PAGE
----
February 10, 2015--(BRONX, NY)--Each year nearly 600,000 people--mostly children under age five and pregnant women in sub-Saharan Africa--die from malaria, caused by single-celled parasites that grow inside red blood cells. The most deadly malarial species--Plasmodium falciparum--has proven notoriously resistant to treatment efforts. But thanks to a novel approach developed by scientists at Albert Einstein College of Medicine of Yeshiva University and described in the January 20 online edition of ACS Chemical Biology, researchers can readily screen thousands of drugs to find those potentially able to kill P. falciparum.
Scientists have known for more than a decade that malaria parasites have an Achilles heel: Like all cells, they require two key building blocks--purines and pyrimidines--to synthesize their DNA and RNA. But malaria parasites can't synthesize purines on their own. Instead, they must import purines from the host red blood cells that they invade. A parasite protein called PfENT1 transports purines from blood cell into the parasites. So drugs that block PfENT1 could conceivably kill the parasites by depriving them of purines they need--but an experimental approach for identifying PfENT1 inhibitors didn't exist, until now.
Einstein's Myles Akabas, M.D., Ph.D., developed a novel yeast-based high-throughput assay for identifying inhibitors of the PfENT1 transporter. Dr. Akabas worked with two MSTP students in his lab (I.J. Frame and Roman Deniskin) as well as colleagues at Einstein (Drs. Ian Willis and Robyn Moir) and Columbia University (Drs. Donald Landry and David Fidock). The researchers used their technique to screen 64,560 different compounds. They identified 171 potential antimalarial drugs. Studies of nine of the most potent drugs showed that they kill P. falciparum parasites in laboratory culture.
"We've shown that the PfENT1 transporter is a potential drug target for developing novel antimalarial drugs," said Dr. Akabas, senior author of the ACS Chemical Biology paper and a professor of physiology & biophysics, of medicine and in the Dominick P. Purpura Department of Neuroscience at Einstein. "By using our rather simple approach, scientists could create similar high-throughput screens to identify inhibitors for killing other parasites that rely on transporters to import essential nutrients."
Last month, the National Institutes of Health awarded Dr. Akabas and his Columbia University collaborators a five-year, $3.45-million grant (1R01AI116665) to use his high-throughput assay to find and develop antimalarial drugs. Einstein has applied for patents to cover this assay.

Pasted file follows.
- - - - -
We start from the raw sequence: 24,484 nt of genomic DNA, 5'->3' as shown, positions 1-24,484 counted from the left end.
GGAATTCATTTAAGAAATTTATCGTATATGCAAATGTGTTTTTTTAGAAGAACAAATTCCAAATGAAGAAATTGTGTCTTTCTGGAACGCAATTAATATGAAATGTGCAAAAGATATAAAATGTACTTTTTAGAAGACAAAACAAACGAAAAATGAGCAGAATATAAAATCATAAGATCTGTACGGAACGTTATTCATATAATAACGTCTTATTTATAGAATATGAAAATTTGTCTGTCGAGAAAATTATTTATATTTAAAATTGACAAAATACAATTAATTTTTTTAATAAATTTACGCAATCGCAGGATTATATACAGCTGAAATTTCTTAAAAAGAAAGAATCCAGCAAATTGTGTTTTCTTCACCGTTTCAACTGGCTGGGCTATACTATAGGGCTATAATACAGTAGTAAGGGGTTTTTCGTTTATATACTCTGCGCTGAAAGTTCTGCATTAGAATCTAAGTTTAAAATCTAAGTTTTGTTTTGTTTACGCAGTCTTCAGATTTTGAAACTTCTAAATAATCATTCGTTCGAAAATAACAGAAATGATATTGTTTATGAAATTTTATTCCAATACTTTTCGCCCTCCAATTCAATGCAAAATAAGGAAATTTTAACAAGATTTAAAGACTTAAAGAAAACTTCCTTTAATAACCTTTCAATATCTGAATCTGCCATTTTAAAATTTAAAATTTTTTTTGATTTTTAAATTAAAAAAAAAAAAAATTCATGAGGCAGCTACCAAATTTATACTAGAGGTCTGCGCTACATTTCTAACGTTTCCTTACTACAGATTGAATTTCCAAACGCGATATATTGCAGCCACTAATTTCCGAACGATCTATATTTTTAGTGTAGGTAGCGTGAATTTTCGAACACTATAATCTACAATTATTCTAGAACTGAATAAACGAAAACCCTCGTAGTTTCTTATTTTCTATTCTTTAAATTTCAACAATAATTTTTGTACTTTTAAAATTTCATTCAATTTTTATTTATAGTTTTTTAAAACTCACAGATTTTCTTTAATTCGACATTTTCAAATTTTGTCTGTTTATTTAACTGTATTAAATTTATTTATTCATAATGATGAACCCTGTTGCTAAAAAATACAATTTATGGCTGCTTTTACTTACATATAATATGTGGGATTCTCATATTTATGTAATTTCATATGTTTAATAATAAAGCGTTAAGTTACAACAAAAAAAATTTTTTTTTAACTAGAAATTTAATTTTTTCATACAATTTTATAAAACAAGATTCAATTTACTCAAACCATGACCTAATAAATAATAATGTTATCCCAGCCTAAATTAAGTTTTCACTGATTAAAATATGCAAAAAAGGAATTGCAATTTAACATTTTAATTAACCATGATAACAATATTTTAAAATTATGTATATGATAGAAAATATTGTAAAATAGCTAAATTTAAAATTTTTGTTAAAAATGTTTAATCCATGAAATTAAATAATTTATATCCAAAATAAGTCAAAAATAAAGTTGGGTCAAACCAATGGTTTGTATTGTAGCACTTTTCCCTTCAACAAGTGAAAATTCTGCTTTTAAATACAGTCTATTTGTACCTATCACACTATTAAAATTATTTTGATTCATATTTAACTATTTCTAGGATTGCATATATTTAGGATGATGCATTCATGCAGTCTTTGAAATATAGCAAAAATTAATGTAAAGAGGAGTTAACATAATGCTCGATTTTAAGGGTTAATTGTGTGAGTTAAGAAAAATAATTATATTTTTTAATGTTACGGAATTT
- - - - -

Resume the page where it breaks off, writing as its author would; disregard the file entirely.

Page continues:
About Albert Einstein College of Medicine of Yeshiva University
Albert Einstein College of Medicine of Yeshiva University is one of the nation's premier centers for research, medical education and clinical investigation. During the 2013-2014 academic year, Einstein is home to 743 M.D. students, 275 Ph.D. students, 103 students in the combined M.D./Ph.D. program, and 313 postdoctoral research fellows. The College of Medicine has more than 2,000 full-time faculty members located on the main campus and at its clinical affiliates. In 2013, Einstein received more than $150 million in awards from the National Institutes of Health (NIH). This includes the funding of major research centers at Einstein in aging, intellectual development disorders, diabetes, cancer, clinical and translational research, liver disease, and AIDS. Other areas where the College of Medicine is concentrating its efforts include developmental brain research, neuroscience, cardiac disease, and initiatives to reduce and eliminate ethnic and racial health disparities. Its partnership with Montefiore Medical Center, the University Hospital and academic medical center for Einstein, advances clinical and translational research to accelerate the pace at which new discoveries become the treatments and therapies that benefit patients. Through its extensive affiliation network involving Montefiore, Jacobi Medical Center - Einstein's founding hospital, and three other hospital systems in the Bronx, Brooklyn and on Long Island, Einstein runs one of the largest residency and fellowship training programs in the medical and dental professions in the United States. For more information, please visit www.einstein.yu.edu, read our blog, follow us on Twitter, like us on Facebook, and view us on YouTube.